There are two taxes relating to transport that are being discussed in Scotland at the moment. Their environmental impact is being given primary importance, but not everyone is happy with the other consequences.

Will the Scottish Government pass workplace parking tax?

This Wednesday the Scottish Parliament debates the introduction of a workplace parking tax. If it is agreed, employers will have to pay a yearly tax on each parking space they provide for their staff. This will be under the control of local councils. The amendment to the Transport Bill has been agreed by the Green Party and SNP, but needs to be discussed in open parliament.

The idea is to encourage commuters to move from their own vehicle to public transport, thus reducing pollution as part of a plan to rectify our global climate emergency situation. The concern is that employers will simply charge their employees the cost of the parking levy so that it does not eat into their bottom line. Considering the rising cost of living, other tax liabilities and continuing economic uncertainty throughout the UK, this may be a cost too far for some people.

No air tax cut in Scotland

This is a massive turnaround by the Scottish Parliament. They were on track to reduce Air Passenger Duty Tax by 50%, with a view to getting rid of it completely.

Air Passenger Duty Tax is payable by anyone flying out of the UK at various rates, depending on your destination. The UK’s Air Passenger Duty is one of the highest in Europe and there are concerns about how this affects our connectivity.  As part of their new devolved power, the Scottish Government can now set their own rate, which can be different to that of the rest of the UK. It is also set to be called Air Departure Tax, rather than Air Passenger Duty Tax.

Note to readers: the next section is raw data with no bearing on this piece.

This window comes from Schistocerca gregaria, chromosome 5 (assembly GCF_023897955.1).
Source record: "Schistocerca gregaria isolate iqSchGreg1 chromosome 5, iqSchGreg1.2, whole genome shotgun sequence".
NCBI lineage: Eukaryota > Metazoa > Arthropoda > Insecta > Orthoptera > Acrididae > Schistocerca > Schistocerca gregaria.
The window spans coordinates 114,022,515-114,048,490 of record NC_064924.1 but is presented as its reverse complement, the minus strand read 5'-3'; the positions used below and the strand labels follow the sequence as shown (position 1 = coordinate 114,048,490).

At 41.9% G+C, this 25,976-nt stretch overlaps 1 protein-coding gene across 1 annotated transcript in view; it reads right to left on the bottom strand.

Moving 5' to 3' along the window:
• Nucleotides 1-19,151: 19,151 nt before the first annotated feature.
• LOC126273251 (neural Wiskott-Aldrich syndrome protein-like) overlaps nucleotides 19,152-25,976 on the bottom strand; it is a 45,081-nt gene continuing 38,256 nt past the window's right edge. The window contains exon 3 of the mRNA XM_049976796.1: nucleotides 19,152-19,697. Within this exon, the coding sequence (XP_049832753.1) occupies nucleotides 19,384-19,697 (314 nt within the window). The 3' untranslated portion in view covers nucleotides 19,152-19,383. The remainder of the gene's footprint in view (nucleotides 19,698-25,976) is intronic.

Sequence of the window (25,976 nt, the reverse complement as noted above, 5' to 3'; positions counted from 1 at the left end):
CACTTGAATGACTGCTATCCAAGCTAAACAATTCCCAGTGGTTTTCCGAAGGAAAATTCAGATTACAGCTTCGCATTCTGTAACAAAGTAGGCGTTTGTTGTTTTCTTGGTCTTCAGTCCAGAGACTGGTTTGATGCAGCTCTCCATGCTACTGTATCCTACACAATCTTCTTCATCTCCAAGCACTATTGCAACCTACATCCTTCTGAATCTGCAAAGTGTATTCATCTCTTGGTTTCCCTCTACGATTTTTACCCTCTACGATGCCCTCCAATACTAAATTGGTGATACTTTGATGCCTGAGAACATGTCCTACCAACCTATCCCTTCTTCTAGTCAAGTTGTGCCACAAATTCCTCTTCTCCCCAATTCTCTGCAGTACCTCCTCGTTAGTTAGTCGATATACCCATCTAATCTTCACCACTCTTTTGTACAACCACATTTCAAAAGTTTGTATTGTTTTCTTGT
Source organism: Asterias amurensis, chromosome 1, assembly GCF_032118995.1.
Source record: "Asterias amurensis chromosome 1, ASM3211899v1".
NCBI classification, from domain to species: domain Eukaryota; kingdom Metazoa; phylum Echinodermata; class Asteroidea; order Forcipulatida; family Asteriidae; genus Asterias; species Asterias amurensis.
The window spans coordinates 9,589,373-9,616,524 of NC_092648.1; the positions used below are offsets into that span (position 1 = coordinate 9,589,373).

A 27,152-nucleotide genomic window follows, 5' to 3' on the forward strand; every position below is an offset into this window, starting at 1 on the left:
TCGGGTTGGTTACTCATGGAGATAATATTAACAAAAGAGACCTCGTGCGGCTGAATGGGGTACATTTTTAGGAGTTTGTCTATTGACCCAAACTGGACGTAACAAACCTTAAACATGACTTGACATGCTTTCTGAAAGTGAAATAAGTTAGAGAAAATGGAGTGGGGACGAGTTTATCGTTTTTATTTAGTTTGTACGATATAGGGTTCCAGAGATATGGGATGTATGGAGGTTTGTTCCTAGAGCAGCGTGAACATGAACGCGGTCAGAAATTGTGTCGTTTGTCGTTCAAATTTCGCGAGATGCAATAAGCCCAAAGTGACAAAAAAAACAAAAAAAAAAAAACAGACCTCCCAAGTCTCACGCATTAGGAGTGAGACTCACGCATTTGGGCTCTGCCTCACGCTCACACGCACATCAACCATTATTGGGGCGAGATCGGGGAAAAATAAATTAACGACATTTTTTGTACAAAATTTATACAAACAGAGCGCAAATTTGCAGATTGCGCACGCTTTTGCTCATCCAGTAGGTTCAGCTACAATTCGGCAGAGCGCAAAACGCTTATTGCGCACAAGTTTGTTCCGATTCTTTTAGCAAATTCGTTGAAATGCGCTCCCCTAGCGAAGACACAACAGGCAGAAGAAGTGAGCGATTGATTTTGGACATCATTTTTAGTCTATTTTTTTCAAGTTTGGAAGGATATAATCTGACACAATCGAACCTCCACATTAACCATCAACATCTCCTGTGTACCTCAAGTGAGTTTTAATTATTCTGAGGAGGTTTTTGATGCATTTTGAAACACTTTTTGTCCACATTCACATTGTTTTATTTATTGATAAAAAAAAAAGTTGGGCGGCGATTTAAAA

What are the consequences of this policy change?

Obviously, this is a blow to Scotland’s airports, who were looking forward to the benefits of the reduced Air Departure Tax. Edinburgh Airport’s report cited a predicted 4,000 more jobs and £1bn into the Scottish economy, if the initial plan to reduce and eventually get rid of the Airport Duty Tax was followed.

It’s Chief Executive, Gordon Dewar, said of the recent announcement: “We’ve gone from personal commitments to all-out cancellation in the space of just two weeks, which shows just how reactionary this decision is. It does not show leadership and means airports and airlines have been led down a path of failed promises for three years by this Scottish government. It also raises questions about continued support for our tourism sector when airlines have already walked away from Scotland due to this failure to deliver.”

And, as reported by the BBC, the chief executive of the Scottish Chamber of Commerce, Liz Smith said this: “alarming u-turn”… “would do nothing to reduce emissions and will have a significant and deleterious impact on the Scottish economy”.

Interestingly, the chief executive of AGS Airports (Aberdeen and Glasgow airports’ owners), Derek Provan, referenced how many routes had been affected by the current Air Passenger Duty Tax: “Over the course of the past year alone, we have seen the withdrawal by airlines of almost 30 routes from Aberdeen and Glasgow airports because of Air Passenger Duty.”

What will the positive impact be?

But it really isn’t a surprising change, when the Scottish government has recently set itself challenging greenhouse gas emissions targets, in response to the climate change emergency. They want Scotland to achieve the net-zero emissions by 2045, which is five years quicker than the rest of the UK.

Finance Secretary Derek Mackay said: “All parts of government and society have a contribution to make to meeting this challenge. We continue to support our tourism industry, which is going from strength to strength, and we will work with the sector to develop in a sustainable way. We welcome their efforts – and those of the aviation industry – to reduce carbon emissions.”

How will these transport taxes affect you in the short and long term?